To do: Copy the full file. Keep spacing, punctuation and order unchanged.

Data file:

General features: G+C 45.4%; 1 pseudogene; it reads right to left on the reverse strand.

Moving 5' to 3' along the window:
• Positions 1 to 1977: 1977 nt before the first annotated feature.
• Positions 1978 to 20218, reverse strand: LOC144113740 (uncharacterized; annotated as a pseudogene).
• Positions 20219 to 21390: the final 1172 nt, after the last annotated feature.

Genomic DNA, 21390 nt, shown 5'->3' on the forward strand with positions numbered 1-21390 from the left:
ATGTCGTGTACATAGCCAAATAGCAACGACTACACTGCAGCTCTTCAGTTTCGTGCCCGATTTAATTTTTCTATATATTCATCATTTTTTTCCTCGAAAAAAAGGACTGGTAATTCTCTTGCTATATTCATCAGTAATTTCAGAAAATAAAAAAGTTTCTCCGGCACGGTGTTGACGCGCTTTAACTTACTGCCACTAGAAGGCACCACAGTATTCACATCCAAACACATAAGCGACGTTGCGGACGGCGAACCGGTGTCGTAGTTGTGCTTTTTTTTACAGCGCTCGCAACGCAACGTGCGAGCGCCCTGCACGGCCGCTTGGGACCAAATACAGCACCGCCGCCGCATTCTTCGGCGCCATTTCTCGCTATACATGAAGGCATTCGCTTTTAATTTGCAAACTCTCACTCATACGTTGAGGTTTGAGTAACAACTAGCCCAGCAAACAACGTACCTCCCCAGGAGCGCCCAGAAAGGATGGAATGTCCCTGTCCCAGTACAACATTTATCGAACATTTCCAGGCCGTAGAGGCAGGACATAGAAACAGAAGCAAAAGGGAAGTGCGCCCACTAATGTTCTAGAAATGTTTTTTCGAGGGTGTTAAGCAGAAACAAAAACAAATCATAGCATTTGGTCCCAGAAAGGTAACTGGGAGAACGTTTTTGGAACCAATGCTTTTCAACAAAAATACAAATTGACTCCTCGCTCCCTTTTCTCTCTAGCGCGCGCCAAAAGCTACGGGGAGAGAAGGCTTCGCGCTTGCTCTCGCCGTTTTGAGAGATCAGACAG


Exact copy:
General features: G+C 45.4%; 1 pseudogene; it reads right to left on the reverse strand.

Moving 5' to 3' along the window:
• Positions 1 to 1977: 1977 nt before the first annotated feature.
• Positions 1978 to 20218, reverse strand: LOC144113740 (uncharacterized; annotated as a pseudogene).
• Positions 20219 to 21390: the final 1172 nt, after the last annotated feature.

Genomic DNA, 21390 nt, shown 5'->3' on the forward strand with positions numbered 1-21390 from the left:
ATGTCGTGTACATAGCCAAATAGCAACGACTACACTGCAGCTCTTCAGTTTCGTGCCCGATTTAATTTTTCTATATATTCATCATTTTTTTCCTCGAAAAAAAGGACTGGTAATTCTCTTGCTATATTCATCAGTAATTTCAGAAAATAAAAAAGTTTCTCCGGCACGGTGTTGACGCGCTTTAACTTACTGCCACTAGAAGGCACCACAGTATTCACATCCAAACACATAAGCGACGTTGCGGACGGCGAACCGGTGTCGTAGTTGTGCTTTTTTTTACAGCGCTCGCAACGCAACGTGCGAGCGCCCTGCACGGCCGCTTGGGACCAAATACAGCACCGCCGCCGCATTCTTCGGCGCCATTTCTCGCTATACATGAAGGCATTCGCTTTTAATTTGCAAACTCTCACTCATACGTTGAGGTTTGAGTAACAACTAGCCCAGCAAACAACGTACCTCCCCAGGAGCGCCCAGAAAGGATGGAATGTCCCTGTCCCAGTACAACATTTATCGAACATTTCCAGGCCGTAGAGGCAGGACATAGAAACAGAAGCAAAAGGGAAGTGCGCCCACTAATGTTCTAGAAATGTTTTTTCGAGGGTGTTAAGCAGAAACAAAAACAAATCATAGCATTTGGTCCCAGAAAGGTAACTGGGAGAACGTTTTTGGAACCAATGCTTTTCAACAAAAATACAAATTGACTCCTCGCTCCCTTTTCTCTCTAGCGCGCGCCAAAAGCTACGGGGAGAGAAGGCTTCGCGCTTGCTCTCGCCGTTTTGAGAGATCAGACAG